Ann Higginson November 2, 2011 at 6:44 pm

Well put John Oliver – I agree wholeheartedly!
How times have changed though. I remember growing up that it got me absolutely no social kudos at all that my brothers, cousins and nephews were international bike racers (McQuaids in Ireland), representing Ireland at world championships and in the Olympics. Cycling was definitely a D, E social group sport in the 1970s.
Today, you only have to open the business pages of the national newspapers and often when there’s a profile on a business “top dog” he proudly (sadly, more often a he than a she!) makes reference to their love of riding their racing bike for leisure and watching the Tour de France et al. I suppose we have to be grateful that the sport has opened up to more people and that must make it easier to attract sponsors for events and teams.
I guess there are still bikes and equipment for sale at affordable prices. It’s just that there are also expensive bikes and equipment for people who are happy to pay more. I agree with “The Inner Ring” too though – all the expensive kit in the world won’t turn the pedals. You can’t buy the legs or the lungs. As my father used to say “you can’t make a racehorse out of a donkey”!!

BromleyBlade November 2, 2011 at 7:20 pm

Brilliant rant. Thanks inrng for provoking the outpouring of emotion. I believe the phrase most applicable is ‘all the gear, no idea’

TomC November 2, 2011 at 8:27 pm

@John Oliver; Nice rant. I agree with some of it about wanton consumerism being a bad thing. However they are more than welcome to spend too much money on a poseur bike if that funds trickle down and is a sign of growing enthusiasm for cycling across all social groups.

Anyone riding a bike is a good thing in my book! Plus it’s nice to ogle at the expensive stuff now and again!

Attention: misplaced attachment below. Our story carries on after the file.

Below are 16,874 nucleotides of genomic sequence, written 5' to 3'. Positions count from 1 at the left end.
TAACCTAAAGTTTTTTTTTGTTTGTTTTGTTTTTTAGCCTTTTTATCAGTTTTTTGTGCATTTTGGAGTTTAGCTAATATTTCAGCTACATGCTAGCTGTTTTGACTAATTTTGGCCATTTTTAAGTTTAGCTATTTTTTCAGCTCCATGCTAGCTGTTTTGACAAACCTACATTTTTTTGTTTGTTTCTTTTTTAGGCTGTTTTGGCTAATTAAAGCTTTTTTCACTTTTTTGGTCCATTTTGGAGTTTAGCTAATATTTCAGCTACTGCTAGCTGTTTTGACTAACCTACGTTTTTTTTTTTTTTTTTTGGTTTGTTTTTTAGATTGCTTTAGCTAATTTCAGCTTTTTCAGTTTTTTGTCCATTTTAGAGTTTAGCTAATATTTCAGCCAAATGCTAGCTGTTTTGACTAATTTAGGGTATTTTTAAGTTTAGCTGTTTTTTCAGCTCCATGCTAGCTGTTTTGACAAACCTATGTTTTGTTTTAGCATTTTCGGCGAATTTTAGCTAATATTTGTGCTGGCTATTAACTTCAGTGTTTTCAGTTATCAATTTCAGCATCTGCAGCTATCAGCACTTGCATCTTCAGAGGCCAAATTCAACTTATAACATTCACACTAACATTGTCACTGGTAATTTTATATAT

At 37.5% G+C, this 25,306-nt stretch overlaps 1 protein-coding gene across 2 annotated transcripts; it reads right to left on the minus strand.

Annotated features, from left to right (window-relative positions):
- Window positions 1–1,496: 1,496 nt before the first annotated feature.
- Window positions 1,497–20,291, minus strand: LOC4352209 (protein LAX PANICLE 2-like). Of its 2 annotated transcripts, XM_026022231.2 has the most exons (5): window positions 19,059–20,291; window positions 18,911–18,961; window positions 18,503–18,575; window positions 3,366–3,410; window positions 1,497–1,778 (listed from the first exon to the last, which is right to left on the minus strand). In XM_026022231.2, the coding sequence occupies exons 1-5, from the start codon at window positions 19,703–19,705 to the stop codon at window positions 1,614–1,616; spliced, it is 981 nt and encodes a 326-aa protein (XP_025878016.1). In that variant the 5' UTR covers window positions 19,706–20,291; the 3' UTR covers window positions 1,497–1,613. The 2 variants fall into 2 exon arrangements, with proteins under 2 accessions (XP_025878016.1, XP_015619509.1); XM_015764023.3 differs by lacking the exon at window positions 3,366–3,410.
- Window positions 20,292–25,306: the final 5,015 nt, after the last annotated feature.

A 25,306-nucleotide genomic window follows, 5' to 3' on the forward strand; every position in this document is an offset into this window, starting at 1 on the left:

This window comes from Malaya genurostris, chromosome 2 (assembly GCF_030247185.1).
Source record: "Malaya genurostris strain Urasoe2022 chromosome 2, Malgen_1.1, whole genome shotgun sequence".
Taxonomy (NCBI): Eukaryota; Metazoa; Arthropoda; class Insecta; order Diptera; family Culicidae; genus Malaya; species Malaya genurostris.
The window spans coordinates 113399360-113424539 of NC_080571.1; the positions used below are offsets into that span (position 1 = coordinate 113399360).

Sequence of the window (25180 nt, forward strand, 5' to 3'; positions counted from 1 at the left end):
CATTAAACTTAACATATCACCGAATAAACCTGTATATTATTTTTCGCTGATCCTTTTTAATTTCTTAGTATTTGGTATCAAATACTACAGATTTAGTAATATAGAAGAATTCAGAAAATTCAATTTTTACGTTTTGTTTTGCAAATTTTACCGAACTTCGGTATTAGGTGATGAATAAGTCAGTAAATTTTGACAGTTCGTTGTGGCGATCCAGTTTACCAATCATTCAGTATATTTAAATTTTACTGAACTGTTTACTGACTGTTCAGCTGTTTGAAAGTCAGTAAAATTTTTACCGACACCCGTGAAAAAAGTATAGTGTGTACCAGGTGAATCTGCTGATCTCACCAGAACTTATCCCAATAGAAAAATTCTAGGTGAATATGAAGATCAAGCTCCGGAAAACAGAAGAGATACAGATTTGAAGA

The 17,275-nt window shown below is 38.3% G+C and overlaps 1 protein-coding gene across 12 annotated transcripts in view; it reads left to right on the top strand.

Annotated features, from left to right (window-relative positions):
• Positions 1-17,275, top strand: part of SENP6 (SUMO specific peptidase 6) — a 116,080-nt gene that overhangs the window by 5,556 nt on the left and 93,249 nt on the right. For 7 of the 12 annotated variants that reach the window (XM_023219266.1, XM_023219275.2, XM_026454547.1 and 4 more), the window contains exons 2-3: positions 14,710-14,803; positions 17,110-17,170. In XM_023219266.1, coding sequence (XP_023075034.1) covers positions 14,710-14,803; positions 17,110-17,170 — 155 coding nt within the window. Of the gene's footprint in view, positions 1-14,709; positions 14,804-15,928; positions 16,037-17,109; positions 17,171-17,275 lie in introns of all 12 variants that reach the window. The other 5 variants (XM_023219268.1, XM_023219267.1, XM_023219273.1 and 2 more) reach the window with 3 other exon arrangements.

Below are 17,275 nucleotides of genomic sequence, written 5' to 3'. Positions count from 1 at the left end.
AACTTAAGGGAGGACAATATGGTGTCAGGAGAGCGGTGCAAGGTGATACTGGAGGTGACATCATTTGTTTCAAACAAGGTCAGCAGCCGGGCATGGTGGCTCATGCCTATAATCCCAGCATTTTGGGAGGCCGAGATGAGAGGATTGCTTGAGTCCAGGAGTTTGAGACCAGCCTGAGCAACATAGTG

Lorcan November 2, 2011 at 10:08 pm

The way they sell rocks in glass just because of Merckx is something else. There’s one born every day.

Darren November 2, 2011 at 11:06 pm

Nicely said, John! Was out on a training ride today (border Belgium/Netherlands) when I ‘bumped’ into a AG2R Mondiale rider, Bouet, and asked him what he was doing training here in Belgium and not in France! For the wind, man, the wind! Good for condition! And the winding roads (head-wind, cross-wind, and now and then, a blasting tail-wind)! Reminds me of a bike test review where the bike was referred to as a Star Wars Speeder Bike hurtling through the corners!!! But yeah, the wind is good for your condition when you’re training alone! As for idolizing Merckx and others…the man doped! Enuff said! Just like Boonen, although one was for performance, the other was to try and be cool at parties! Team mates get aggro if I say that Boonen is finito…idolatry’s a bitch!!!

Nick November 3, 2011 at 1:15 am

TomC nailed it.

Like it or not, it’s this influx of rich ‘poseurs’ who have helped get cycling more noticed. Their cash has also certainly helped more than a few stores/companies stay afloat. If they want to spend a wad to get in to the sport, good on them I say.

Just don’t ride near me in the bunch ;-)

DB November 3, 2011 at 4:01 am

Nice one John Oliver, very true, nice dump, really had a good chuckle.

First raced in the 70’s and sorry to say it was an expensive sport then, packed groceries for months to pay for first set of race wheels! $200.00 wheels when paid $1.00 an hour, … do the math.

Triathalon, the internet and the new golf set (cycling is increasingly referred to as the “new golf” here in Australia), BRING IT ON! The range of new gear and advances are fantastic and in real terms gear was never cheaper, second hand bling is still dam good bling.